Marcel comments on my previous post that he thinks the birds in the mustard tree are gentiles. This suggested to me a thought on the interpretation of the parables (take this for what it is, I do not, by any stretch of the imagination, claim to be an expert on parables).
My thought was that I try to think of a justification for viewing the birds as gentiles, and it goes something like this: "well, the tree represents the kingom of God and there are only good things in the Church so the birds must be something good that are sort of added after the main church --hey, the gentiles were the latecomers, so..."
But that seems rather a backwards way to interpret a parable. Recall that Jesus had a specific purpose in speaking in parables --he wanted to confuse people. He want people to hear without hearing. If you can figure out the whole meaning of a parable just by logic, it seems that Jesus wasn't doing a very good job of hiding things.
It seems that to understand what Jesus was saying, you have to have access to the secret key. Part of the key is his surely the private explanation that he gave to his disciples of how to interpret the parable of the sower. That parable also had seeds which grew into plants, which represented the kingdom of God. In that parable, the birds represented Satan which ate the seed, snatching the word of God away before it can bear fruit. What do you think birds do in mustard trees? I'll bet they are eating the new mustard seeds.
Bearing fruit is another thing. In other parables, plants that represent the kingdom of God or believers show that they are in God's will by bearing fruit. There is nothing in this parable that says the mustard tree is bearing fruit, just that it is sheltering these mysterious birds.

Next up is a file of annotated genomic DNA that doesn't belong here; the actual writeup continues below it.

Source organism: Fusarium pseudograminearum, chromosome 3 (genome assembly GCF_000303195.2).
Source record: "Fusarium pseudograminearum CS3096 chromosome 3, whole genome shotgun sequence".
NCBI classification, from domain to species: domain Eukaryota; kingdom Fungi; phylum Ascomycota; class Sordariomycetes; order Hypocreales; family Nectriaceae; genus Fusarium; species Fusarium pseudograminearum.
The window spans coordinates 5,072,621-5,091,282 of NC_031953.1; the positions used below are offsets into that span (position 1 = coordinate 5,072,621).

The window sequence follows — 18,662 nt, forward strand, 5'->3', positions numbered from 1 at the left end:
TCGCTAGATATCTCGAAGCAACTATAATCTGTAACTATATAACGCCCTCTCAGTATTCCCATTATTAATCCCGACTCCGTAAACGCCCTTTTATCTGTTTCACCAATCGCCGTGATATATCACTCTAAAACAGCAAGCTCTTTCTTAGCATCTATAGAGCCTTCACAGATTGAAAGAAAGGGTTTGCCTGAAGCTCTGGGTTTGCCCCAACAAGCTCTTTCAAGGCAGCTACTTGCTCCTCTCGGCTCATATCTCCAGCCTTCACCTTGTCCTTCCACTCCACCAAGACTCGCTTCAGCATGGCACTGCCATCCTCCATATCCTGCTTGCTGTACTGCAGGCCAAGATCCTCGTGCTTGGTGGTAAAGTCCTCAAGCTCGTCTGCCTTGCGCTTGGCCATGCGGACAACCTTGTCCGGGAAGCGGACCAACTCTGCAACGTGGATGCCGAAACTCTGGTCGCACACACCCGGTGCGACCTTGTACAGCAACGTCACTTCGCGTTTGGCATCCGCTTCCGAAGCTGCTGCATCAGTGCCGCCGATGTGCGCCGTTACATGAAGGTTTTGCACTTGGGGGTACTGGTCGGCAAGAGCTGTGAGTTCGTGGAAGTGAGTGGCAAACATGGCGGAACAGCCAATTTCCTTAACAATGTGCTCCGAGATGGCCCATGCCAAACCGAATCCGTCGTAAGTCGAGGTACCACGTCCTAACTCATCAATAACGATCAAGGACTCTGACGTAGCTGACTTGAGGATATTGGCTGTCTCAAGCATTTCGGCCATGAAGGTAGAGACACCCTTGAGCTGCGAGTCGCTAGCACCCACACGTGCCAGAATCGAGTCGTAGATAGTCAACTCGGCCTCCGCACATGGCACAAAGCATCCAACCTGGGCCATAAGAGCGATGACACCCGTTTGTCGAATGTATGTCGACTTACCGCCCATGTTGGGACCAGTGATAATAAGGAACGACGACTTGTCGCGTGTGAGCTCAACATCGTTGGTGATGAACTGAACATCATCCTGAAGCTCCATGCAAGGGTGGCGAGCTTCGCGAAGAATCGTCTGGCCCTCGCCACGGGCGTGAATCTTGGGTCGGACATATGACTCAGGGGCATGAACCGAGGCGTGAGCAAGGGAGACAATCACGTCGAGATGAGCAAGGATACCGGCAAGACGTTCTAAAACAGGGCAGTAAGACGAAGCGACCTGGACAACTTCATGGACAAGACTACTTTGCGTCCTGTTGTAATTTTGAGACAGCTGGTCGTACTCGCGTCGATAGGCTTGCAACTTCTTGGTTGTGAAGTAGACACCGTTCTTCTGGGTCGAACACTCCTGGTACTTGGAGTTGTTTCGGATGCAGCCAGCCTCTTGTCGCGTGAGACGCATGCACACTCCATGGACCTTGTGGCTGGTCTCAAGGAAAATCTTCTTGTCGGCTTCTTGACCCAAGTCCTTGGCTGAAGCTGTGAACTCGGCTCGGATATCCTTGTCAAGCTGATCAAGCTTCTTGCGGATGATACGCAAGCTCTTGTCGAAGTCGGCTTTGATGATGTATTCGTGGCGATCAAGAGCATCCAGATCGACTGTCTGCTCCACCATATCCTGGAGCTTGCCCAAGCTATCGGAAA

Is there any other parable where sheltering birds represents something good? Well, there's the metaphor of a chicken sheltering her chicks under her wings, but that's not a parable, the meaning is manifest, and it's really exploiting the relationship of motherhood, not the mere fact of sheltering.
Finally, there is the fact that in a number of other parables, Jesus clearly is talking about bad influences in the Church, such as the parable of the wheat and the tares and the parable of drawing in the net. This seems to have been a point that he wanted to stress: just because someone is among the believers does not mean that he is a believer.
The parable of the wheat and the tares seems to teach that it is not our responsibility to sift out the unbelievers --that is a task for God. I propose that the point of the mustard seed was slightly different --that the entire Church as a body would grow into something unnaturally large that sheltered evil.